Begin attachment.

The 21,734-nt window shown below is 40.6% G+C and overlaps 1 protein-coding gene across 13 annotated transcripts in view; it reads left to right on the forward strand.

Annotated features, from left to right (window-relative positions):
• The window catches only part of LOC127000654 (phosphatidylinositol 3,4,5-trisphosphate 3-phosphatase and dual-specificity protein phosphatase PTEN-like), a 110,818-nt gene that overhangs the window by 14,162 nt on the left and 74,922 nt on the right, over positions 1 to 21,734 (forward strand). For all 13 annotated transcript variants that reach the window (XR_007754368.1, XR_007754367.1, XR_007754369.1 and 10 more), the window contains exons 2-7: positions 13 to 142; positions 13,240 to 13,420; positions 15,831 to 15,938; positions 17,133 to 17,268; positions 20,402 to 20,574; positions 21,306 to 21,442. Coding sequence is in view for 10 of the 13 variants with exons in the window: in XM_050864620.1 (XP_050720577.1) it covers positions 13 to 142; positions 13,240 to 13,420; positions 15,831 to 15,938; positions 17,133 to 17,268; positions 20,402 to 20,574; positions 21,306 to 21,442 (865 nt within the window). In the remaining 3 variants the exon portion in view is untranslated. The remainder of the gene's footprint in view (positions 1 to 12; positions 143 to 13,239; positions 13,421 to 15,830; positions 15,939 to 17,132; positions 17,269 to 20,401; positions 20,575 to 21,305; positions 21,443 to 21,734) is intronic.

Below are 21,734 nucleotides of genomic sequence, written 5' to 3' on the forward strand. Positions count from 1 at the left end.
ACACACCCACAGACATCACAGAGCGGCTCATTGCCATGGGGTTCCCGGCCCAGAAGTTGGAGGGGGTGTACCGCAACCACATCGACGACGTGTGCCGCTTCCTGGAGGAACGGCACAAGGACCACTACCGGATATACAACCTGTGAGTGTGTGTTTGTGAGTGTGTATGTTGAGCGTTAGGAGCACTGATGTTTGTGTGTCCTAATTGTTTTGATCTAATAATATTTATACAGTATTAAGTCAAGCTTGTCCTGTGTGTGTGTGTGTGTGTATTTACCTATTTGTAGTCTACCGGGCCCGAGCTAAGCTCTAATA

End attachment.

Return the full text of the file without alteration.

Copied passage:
The 21,734-nt window shown below is 40.6% G+C and overlaps 1 protein-coding gene across 13 annotated transcripts in view; it reads left to right on the forward strand.

Annotated features, from left to right (window-relative positions):
• The window catches only part of LOC127000654 (phosphatidylinositol 3,4,5-trisphosphate 3-phosphatase and dual-specificity protein phosphatase PTEN-like), a 110,818-nt gene that overhangs the window by 14,162 nt on the left and 74,922 nt on the right, over positions 1 to 21,734 (forward strand). For all 13 annotated transcript variants that reach the window (XR_007754368.1, XR_007754367.1, XR_007754369.1 and 10 more), the window contains exons 2-7: positions 13 to 142; positions 13,240 to 13,420; positions 15,831 to 15,938; positions 17,133 to 17,268; positions 20,402 to 20,574; positions 21,306 to 21,442. Coding sequence is in view for 10 of the 13 variants with exons in the window: in XM_050864620.1 (XP_050720577.1) it covers positions 13 to 142; positions 13,240 to 13,420; positions 15,831 to 15,938; positions 17,133 to 17,268; positions 20,402 to 20,574; positions 21,306 to 21,442 (865 nt within the window). In the remaining 3 variants the exon portion in view is untranslated. The remainder of the gene's footprint in view (positions 1 to 12; positions 143 to 13,239; positions 13,421 to 15,830; positions 15,939 to 17,132; positions 17,269 to 20,401; positions 20,575 to 21,305; positions 21,443 to 21,734) is intronic.

Below are 21,734 nucleotides of genomic sequence, written 5' to 3' on the forward strand. Positions count from 1 at the left end.
ACACACCCACAGACATCACAGAGCGGCTCATTGCCATGGGGTTCCCGGCCCAGAAGTTGGAGGGGGTGTACCGCAACCACATCGACGACGTGTGCCGCTTCCTGGAGGAACGGCACAAGGACCACTACCGGATATACAACCTGTGAGTGTGTGTTTGTGAGTGTGTATGTTGAGCGTTAGGAGCACTGATGTTTGTGTGTCCTAATTGTTTTGATCTAATAATATTTATACAGTATTAAGTCAAGCTTGTCCTGTGTGTGTGTGTGTGTGTATTTACCTATTTGTAGTCTACCGGGCCCGAGCTAAGCTCTAATA